Common opportunities for improving care abound such as improving financial performance, care coordination, eliminating unnecessary waste, managing clinical resources wisely, and reducing the cost of care. In light of the increased difficulty healthcare faces to achieve the degree of transformation that is necessary the time is ripe for a new call to action. The need to create a fully integrated multidisciplinary approach which identifies, implements, and monitors overall performance and creates a new paradigm for demonstrating value is evident. Implementing the high performance business model of “Clinical Effectiveness” has the potential to align goals and priorities. Clinical Effectiveness is an innovative model that combines the use of evidence to improve clinical performance with the concept of value as measured by quality, cost, and service.
Application of Value
Whether driven by the value-based purchasing movement or the earnest desire to see quality of care and service improve, there is a focus on the use of evidence-based medicine, technology, and transparency of information related to cost and quality. The application of value (value defined as a function of quality and cost) is now a key element in pay for performance which rewards good clinical performance and penalizes medical errors or suboptimal performance.
Linking quality outcomes and appropriate resource utilization is an effective mechanism for bringing clinical and operational areas together with finance to drive the requisite change to meet the upcoming challenges in demonstrating value. Clinical Effectiveness fits hand-in-glove with a value-based approach to clinical quality and moves an approach from process measures such as core measures to outcomes such as patient satisfaction, prevention of harm, survival rates, and profitability.
The principles of a value-based healthcare delivery system begin with a value equation that Value = health outcomes/costs of patient care. The focus is to improve the value of care across distinct patient populations within service lines or episodes of care, to measure outcomes and costs of care, to integrate care across the continuum, to eliminate harm and create a safe and effective delivery system, and to ensure that innovation will be designed into care processes whenever possible.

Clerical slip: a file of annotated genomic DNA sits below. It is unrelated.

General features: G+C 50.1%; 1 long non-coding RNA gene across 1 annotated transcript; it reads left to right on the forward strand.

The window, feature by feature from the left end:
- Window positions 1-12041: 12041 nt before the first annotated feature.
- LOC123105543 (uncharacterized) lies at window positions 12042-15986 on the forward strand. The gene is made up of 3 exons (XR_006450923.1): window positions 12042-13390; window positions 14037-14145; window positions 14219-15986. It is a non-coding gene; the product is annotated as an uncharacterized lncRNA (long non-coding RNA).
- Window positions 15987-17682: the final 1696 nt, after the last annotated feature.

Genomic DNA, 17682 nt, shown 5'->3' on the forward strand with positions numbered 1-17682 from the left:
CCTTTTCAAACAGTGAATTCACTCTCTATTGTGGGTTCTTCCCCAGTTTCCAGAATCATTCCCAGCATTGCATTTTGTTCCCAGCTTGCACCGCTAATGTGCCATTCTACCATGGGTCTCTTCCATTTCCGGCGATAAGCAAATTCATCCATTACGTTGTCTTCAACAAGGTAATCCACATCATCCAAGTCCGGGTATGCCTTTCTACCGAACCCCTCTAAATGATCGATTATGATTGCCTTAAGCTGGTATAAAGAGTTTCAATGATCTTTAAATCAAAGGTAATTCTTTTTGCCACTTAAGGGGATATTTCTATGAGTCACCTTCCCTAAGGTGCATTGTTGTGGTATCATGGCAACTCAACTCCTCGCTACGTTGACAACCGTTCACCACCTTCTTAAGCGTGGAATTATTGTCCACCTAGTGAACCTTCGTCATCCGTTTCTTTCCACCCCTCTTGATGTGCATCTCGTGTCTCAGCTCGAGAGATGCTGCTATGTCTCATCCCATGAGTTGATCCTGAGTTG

Clinical Effectiveness Model
The below design of the model will bring key stakeholders together under one roof and is supported by these four guiding principles:
- Patient Safety
The implementation of a clinical effectiveness model and the numerous improvement projects at Stanford Health Care has achieved significant results within each of the four areas of the guiding principles. To ensure that success is measured accurately and results are agreed upon a partnership was formed between clinical effectiveness and the finance department’s decision support to validate cost savings.
A target was set for the first year of the program to achieve $9 Million in cost savings and in that first year the program hit 110% of target for a total of $10 Million. Over the next 4 years a grand total of $100 Million in cost reductions and cost avoidance was achieved. Over that same period of time Stanford clinical outcomes went from the lower third to the top third as compared with similar academic medical centers, adding proof that improving outcomes lowers cost. Our patient satisfaction scores went from average performance to the top tier. And last but not least, our incidents with harm decreased by 50%.
As healthcare leaders, we must find ways to respond to the growing external pressures to focus on the cost-quality intersection. Certainly the CMS stop payment for hospital acquired conditions, the numerous “pay-for-value” programs, and the transparency initiatives will cause us to rethink strategies to improve care and drive down costs simultaneously. Using a new care design and a business management strategy of Clinical Effectiveness will allow us to achieve better results. The goal of this new approach will optimize the use of evidence to identify effective health services. Taking a more longitudinal approach will prepare us for the future and help us to thrive in the long run.
Kim Pardini-Kiely currently serves as Vice President for Safety & Risk Strategic Ventures for The Risk Authority, Stanford Health Care and Stanford Children’s Health. She is a healthcare executive experienced in leading hospital operations and in driving clinical improvements in outcomes. Kim has presented nationally and internationally on a wide variety of healthcare topics and her passion for excellent and down to earth style has earned her high marks. She is a nationally recognized expert in improving clinical outcomes, implementing clinical analytic departments, transforming hospital culture and creating models that focus on value.